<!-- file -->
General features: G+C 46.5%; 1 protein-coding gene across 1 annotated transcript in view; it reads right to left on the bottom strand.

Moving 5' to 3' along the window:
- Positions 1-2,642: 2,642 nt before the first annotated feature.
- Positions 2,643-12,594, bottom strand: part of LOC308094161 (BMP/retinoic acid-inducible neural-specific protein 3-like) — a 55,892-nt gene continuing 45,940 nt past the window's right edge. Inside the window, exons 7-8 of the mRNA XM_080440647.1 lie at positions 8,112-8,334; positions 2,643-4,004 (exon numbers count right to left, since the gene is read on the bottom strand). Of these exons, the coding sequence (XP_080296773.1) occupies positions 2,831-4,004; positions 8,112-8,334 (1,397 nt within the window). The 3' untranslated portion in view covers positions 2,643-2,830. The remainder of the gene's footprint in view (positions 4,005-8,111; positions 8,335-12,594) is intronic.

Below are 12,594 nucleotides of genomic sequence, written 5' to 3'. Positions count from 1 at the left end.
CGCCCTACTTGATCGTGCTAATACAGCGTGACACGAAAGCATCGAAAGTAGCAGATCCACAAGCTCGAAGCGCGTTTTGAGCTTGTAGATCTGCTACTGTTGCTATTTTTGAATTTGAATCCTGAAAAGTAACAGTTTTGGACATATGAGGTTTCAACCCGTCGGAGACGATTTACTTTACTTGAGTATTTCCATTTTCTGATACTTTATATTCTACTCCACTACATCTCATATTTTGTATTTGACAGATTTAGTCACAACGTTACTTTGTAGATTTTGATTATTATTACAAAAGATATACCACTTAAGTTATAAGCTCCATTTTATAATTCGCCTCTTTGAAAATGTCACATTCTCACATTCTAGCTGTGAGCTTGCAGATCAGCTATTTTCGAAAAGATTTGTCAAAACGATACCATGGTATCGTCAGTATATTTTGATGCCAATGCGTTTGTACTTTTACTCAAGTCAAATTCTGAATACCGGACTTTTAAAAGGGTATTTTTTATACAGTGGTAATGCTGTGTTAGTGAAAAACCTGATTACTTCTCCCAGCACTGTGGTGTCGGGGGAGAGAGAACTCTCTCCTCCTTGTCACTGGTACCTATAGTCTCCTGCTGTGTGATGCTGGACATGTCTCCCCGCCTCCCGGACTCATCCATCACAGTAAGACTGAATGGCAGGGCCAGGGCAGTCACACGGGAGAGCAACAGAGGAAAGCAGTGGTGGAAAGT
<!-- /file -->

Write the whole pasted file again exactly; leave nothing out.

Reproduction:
General features: G+C 46.5%; 1 protein-coding gene across 1 annotated transcript in view; it reads right to left on the bottom strand.

Moving 5' to 3' along the window:
- Positions 1-2,642: 2,642 nt before the first annotated feature.
- Positions 2,643-12,594, bottom strand: part of LOC308094161 (BMP/retinoic acid-inducible neural-specific protein 3-like) — a 55,892-nt gene continuing 45,940 nt past the window's right edge. Inside the window, exons 7-8 of the mRNA XM_080440647.1 lie at positions 8,112-8,334; positions 2,643-4,004 (exon numbers count right to left, since the gene is read on the bottom strand). Of these exons, the coding sequence (XP_080296773.1) occupies positions 2,831-4,004; positions 8,112-8,334 (1,397 nt within the window). The 3' untranslated portion in view covers positions 2,643-2,830. The remainder of the gene's footprint in view (positions 4,005-8,111; positions 8,335-12,594) is intronic.

Below are 12,594 nucleotides of genomic sequence, written 5' to 3'. Positions count from 1 at the left end.
CGCCCTACTTGATCGTGCTAATACAGCGTGACACGAAAGCATCGAAAGTAGCAGATCCACAAGCTCGAAGCGCGTTTTGAGCTTGTAGATCTGCTACTGTTGCTATTTTTGAATTTGAATCCTGAAAAGTAACAGTTTTGGACATATGAGGTTTCAACCCGTCGGAGACGATTTACTTTACTTGAGTATTTCCATTTTCTGATACTTTATATTCTACTCCACTACATCTCATATTTTGTATTTGACAGATTTAGTCACAACGTTACTTTGTAGATTTTGATTATTATTACAAAAGATATACCACTTAAGTTATAAGCTCCATTTTATAATTCGCCTCTTTGAAAATGTCACATTCTCACATTCTAGCTGTGAGCTTGCAGATCAGCTATTTTCGAAAAGATTTGTCAAAACGATACCATGGTATCGTCAGTATATTTTGATGCCAATGCGTTTGTACTTTTACTCAAGTCAAATTCTGAATACCGGACTTTTAAAAGGGTATTTTTTATACAGTGGTAATGCTGTGTTAGTGAAAAACCTGATTACTTCTCCCAGCACTGTGGTGTCGGGGGAGAGAGAACTCTCTCCTCCTTGTCACTGGTACCTATAGTCTCCTGCTGTGTGATGCTGGACATGTCTCCCCGCCTCCCGGACTCATCCATCACAGTAAGACTGAATGGCAGGGCCAGGGCAGTCACACGGGAGAGCAACAGAGGAAAGCAGTGGTGGAAAGT